Flat roofs are constructed on precisely the same principle as are floors, while the slight slope necessary is readily provided in this material, and there need be no question as to the efficiency of the protection of the metal against fire. By giving the roof a fall in both directions from the centre line the cross beams may be given greater depth at the centre, where the greatest bending moments are to be met.
Fig. 46 shows the construction of a roof on the Kahn hollow-tile system. The simple form of the centering is here visible.
The most economical method of constructing a building in armoured concrete follows precisely the same principle of concentrating all loads upon evenly distributed points as that described under the head of "Steel Frame Buildings" (see Vol. IV.), with the following advantages: The structural load-carrying framework need not be encased either for protection or for appearance sake, although if architectural effect is desired a stone facing may be applied here as in the case of steel frame buildings. With proper care and thorough supervision there is no fear of the failure of the building from the corrosion of the metal. The material particularly lends itself to the satisfactory protection of the metal from fire, and the difficulty of properly protecting the spandril framing is completely overcome. The rigidity of the joints between the various members is necessarily good, and needs no special provision beyond the splaying out of pillars at these junctions. Variations in the original design can be readily effected, while in the case of steel framing this is governed by the steelwork already supplied or ordered.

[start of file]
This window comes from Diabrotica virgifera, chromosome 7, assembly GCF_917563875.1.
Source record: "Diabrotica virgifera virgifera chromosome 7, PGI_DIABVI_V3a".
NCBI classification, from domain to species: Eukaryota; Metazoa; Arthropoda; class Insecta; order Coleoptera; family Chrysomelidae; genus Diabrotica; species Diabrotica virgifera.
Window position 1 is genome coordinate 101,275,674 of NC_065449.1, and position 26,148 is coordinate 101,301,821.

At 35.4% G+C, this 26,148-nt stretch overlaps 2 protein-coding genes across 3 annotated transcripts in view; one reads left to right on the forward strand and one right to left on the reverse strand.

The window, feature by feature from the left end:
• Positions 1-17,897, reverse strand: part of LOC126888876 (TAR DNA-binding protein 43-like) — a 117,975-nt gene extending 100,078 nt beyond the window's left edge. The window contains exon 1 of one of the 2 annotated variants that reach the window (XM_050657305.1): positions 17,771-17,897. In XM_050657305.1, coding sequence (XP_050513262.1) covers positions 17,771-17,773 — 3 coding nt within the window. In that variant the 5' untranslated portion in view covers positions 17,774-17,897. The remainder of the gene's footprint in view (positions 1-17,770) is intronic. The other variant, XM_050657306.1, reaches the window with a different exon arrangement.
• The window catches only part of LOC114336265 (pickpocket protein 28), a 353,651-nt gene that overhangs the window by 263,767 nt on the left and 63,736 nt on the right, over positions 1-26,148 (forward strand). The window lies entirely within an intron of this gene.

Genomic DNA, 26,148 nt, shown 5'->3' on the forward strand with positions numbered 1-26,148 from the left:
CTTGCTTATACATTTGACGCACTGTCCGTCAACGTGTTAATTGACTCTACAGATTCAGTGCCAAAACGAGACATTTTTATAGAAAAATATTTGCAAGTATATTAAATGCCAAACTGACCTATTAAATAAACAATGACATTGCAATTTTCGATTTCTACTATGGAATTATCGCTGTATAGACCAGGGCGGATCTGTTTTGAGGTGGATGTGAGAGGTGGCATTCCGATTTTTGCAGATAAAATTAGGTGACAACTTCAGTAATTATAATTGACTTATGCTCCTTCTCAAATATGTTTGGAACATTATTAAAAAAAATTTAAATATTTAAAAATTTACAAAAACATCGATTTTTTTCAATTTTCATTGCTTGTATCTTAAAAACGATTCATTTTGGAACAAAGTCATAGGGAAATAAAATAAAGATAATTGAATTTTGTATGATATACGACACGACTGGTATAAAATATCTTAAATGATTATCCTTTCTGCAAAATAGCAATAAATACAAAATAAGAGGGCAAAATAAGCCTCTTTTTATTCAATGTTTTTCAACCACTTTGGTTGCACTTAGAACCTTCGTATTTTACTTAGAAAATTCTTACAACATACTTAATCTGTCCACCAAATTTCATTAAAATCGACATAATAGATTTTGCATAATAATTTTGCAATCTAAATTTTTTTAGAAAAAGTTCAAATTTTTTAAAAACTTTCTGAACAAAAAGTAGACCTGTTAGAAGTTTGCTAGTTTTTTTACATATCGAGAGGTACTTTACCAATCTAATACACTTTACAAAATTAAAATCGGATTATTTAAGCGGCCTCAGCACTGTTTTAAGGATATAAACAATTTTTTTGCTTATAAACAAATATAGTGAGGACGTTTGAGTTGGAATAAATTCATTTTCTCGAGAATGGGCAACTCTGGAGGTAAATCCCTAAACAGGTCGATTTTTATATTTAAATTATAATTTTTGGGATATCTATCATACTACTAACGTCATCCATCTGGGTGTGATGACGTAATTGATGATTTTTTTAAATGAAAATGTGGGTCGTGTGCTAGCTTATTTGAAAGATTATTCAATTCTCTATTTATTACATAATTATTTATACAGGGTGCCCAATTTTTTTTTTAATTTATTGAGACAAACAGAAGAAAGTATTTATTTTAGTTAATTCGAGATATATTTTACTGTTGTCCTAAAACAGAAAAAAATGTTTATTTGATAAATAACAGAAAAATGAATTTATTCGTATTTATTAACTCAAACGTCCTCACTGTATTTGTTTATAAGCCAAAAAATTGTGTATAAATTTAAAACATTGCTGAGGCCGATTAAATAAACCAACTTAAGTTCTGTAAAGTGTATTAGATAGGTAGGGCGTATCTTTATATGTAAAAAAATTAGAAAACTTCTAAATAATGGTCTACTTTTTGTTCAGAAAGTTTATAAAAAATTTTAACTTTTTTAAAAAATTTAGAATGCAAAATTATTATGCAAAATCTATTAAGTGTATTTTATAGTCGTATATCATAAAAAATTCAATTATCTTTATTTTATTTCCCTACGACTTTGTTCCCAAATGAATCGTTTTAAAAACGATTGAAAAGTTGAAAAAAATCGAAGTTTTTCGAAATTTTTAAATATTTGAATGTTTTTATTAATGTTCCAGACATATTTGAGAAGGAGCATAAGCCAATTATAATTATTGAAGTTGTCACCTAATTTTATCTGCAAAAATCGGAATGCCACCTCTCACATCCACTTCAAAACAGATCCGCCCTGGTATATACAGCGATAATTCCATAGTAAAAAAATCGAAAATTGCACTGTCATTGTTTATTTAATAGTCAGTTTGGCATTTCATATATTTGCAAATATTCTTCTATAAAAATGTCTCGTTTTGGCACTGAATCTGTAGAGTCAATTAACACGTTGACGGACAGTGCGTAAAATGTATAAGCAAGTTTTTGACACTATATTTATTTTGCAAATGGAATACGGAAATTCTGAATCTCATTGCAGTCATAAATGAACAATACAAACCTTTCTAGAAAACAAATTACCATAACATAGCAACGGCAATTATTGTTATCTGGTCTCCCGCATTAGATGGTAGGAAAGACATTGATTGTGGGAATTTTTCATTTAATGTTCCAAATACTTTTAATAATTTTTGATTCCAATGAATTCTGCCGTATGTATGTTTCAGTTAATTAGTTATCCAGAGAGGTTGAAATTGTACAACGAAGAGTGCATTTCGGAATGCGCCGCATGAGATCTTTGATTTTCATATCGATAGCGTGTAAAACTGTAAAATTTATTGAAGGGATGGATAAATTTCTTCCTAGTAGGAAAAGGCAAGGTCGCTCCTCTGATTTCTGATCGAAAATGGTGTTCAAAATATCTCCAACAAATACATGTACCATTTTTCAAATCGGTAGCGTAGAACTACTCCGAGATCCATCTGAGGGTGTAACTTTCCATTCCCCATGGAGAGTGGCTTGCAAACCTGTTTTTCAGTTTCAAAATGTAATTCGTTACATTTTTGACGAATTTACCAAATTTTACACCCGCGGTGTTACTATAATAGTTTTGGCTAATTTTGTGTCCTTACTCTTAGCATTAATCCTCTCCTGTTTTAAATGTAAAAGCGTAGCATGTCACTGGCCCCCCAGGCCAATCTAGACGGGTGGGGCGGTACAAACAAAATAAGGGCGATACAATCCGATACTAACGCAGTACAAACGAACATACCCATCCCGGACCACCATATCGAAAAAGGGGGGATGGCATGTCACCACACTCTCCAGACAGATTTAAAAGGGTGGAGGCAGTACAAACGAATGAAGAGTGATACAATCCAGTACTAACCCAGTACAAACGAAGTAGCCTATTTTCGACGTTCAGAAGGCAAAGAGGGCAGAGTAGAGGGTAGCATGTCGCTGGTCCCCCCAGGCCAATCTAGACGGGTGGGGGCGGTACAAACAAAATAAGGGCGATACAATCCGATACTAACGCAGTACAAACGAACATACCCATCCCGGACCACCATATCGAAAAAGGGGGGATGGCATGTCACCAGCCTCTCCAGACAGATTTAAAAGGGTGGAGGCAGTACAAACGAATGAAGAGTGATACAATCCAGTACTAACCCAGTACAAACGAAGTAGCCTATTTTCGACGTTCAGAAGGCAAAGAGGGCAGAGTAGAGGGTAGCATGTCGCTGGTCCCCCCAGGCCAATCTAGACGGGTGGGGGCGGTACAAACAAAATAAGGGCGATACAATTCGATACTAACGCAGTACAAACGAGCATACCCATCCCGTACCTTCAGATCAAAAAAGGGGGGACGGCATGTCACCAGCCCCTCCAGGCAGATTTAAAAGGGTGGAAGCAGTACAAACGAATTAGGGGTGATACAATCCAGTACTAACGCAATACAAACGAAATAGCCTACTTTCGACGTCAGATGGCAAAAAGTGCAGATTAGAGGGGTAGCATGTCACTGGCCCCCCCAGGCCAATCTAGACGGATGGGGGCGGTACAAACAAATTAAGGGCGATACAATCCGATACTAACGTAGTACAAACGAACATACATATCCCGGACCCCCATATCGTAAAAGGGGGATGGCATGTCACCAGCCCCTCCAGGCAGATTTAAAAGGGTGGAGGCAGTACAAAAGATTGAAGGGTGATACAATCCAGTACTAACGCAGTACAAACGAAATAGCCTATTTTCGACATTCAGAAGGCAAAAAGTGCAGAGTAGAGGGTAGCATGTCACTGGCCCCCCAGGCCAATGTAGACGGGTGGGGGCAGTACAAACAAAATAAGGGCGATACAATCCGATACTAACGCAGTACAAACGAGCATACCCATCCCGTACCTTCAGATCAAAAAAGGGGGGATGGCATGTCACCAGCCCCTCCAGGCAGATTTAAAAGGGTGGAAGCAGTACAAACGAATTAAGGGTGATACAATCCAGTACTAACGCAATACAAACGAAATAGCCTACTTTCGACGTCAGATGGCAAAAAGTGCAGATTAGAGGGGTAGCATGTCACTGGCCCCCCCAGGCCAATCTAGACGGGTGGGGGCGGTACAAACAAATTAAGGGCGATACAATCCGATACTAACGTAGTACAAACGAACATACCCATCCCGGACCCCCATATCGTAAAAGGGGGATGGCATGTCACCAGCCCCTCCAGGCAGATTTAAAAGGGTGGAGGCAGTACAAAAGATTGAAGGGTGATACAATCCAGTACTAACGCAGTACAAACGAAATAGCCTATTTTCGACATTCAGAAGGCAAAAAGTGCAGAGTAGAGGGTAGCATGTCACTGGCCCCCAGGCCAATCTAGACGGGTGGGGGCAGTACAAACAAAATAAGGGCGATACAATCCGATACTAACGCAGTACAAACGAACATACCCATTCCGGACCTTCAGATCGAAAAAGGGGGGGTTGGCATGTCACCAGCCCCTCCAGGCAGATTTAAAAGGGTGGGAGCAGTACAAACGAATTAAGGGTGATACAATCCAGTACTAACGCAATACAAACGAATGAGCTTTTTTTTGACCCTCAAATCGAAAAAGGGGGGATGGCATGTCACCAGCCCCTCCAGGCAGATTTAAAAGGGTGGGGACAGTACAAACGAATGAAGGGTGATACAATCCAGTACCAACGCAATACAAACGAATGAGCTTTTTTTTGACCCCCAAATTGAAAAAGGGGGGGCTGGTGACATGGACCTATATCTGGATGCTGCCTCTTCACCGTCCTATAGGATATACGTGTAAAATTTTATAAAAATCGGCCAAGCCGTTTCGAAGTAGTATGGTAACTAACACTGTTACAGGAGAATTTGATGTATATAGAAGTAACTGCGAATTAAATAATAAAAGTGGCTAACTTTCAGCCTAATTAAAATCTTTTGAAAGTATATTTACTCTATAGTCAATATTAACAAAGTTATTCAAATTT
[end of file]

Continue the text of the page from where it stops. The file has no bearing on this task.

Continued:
The construction and arrangement of the moulds call for much ingenuity, in order that they may be thoroughly rigid, that they may cause as little obstruction as possible, that the damage to the wood may be small, and that it may be possible to re-use the moulds as often as possible. Skilful arrangement will expedite erection and considerably reduce the cost of this part of the work, which forms a large item in the total cost. The rigidity of the moulds is particularly necessary, in order that work which is being carried on may not cause vibration in concrete which has recently been put in place; for it is found, as might be expected.
that vibrations in the concrete, while setting, very seriously affects the strength of the resultant material. Fig. 47 shows an arrangement of centering adopted with the Coignet system. The beam here shown has. been moulded in advance, and when set in position it supports the slab centering. Fig. 48 shows the construction of centering, also used with the Coignet system, when the beams are not moulded in advance.
The moulds about the sides of walls or pillars and on the vertical sides of beams should be left in position for not less than 48 hours after moulding. The centering under floor slabs should be left in position for at least a week, while props supporting the beams and slabs at the centres of their spans should be left in position as long as possible; but not less than one month.